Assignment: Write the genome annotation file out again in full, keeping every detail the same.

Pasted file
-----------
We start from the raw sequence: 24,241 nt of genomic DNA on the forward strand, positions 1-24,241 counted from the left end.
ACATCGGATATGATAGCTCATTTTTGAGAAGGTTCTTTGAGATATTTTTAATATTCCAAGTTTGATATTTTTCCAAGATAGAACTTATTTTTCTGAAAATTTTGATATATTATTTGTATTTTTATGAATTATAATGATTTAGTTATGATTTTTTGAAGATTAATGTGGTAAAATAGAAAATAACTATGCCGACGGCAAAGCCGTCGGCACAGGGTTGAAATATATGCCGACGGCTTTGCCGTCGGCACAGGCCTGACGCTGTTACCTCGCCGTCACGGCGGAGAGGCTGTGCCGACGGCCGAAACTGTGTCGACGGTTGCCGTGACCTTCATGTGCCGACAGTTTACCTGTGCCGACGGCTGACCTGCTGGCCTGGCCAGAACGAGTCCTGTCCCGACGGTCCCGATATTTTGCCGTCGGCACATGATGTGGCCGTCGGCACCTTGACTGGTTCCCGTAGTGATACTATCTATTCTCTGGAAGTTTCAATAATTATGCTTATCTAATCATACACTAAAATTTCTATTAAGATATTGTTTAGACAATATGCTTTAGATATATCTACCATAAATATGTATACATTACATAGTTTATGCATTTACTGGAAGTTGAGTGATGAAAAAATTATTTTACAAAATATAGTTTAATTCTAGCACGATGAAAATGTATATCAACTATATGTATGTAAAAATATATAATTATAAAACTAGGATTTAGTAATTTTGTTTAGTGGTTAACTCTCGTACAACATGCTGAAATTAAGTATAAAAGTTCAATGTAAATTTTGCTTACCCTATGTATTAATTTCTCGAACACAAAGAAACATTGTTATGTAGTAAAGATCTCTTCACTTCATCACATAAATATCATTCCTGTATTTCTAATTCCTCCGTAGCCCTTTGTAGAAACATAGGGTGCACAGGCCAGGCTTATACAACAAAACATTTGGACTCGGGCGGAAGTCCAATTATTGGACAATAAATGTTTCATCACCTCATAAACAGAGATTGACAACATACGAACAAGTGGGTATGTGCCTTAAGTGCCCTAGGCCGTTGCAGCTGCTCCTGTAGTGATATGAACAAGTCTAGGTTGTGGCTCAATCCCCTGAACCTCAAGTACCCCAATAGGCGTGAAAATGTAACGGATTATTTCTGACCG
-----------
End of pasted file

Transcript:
We start from the raw sequence: 24,241 nt of genomic DNA on the forward strand, positions 1-24,241 counted from the left end.
ACATCGGATATGATAGCTCATTTTTGAGAAGGTTCTTTGAGATATTTTTAATATTCCAAGTTTGATATTTTTCCAAGATAGAACTTATTTTTCTGAAAATTTTGATATATTATTTGTATTTTTATGAATTATAATGATTTAGTTATGATTTTTTGAAGATTAATGTGGTAAAATAGAAAATAACTATGCCGACGGCAAAGCCGTCGGCACAGGGTTGAAATATATGCCGACGGCTTTGCCGTCGGCACAGGCCTGACGCTGTTACCTCGCCGTCACGGCGGAGAGGCTGTGCCGACGGCCGAAACTGTGTCGACGGTTGCCGTGACCTTCATGTGCCGACAGTTTACCTGTGCCGACGGCTGACCTGCTGGCCTGGCCAGAACGAGTCCTGTCCCGACGGTCCCGATATTTTGCCGTCGGCACATGATGTGGCCGTCGGCACCTTGACTGGTTCCCGTAGTGATACTATCTATTCTCTGGAAGTTTCAATAATTATGCTTATCTAATCATACACTAAAATTTCTATTAAGATATTGTTTAGACAATATGCTTTAGATATATCTACCATAAATATGTATACATTACATAGTTTATGCATTTACTGGAAGTTGAGTGATGAAAAAATTATTTTACAAAATATAGTTTAATTCTAGCACGATGAAAATGTATATCAACTATATGTATGTAAAAATATATAATTATAAAACTAGGATTTAGTAATTTTGTTTAGTGGTTAACTCTCGTACAACATGCTGAAATTAAGTATAAAAGTTCAATGTAAATTTTGCTTACCCTATGTATTAATTTCTCGAACACAAAGAAACATTGTTATGTAGTAAAGATCTCTTCACTTCATCACATAAATATCATTCCTGTATTTCTAATTCCTCCGTAGCCCTTTGTAGAAACATAGGGTGCACAGGCCAGGCTTATACAACAAAACATTTGGACTCGGGCGGAAGTCCAATTATTGGACAATAAATGTTTCATCACCTCATAAACAGAGATTGACAACATACGAACAAGTGGGTATGTGCCTTAAGTGCCCTAGGCCGTTGCAGCTGCTCCTGTAGTGATATGAACAAGTCTAGGTTGTGGCTCAATCCCCTGAACCTCAAGTACCCCAATAGGCGTGAAAATGTAACGGATTATTTCTGACCG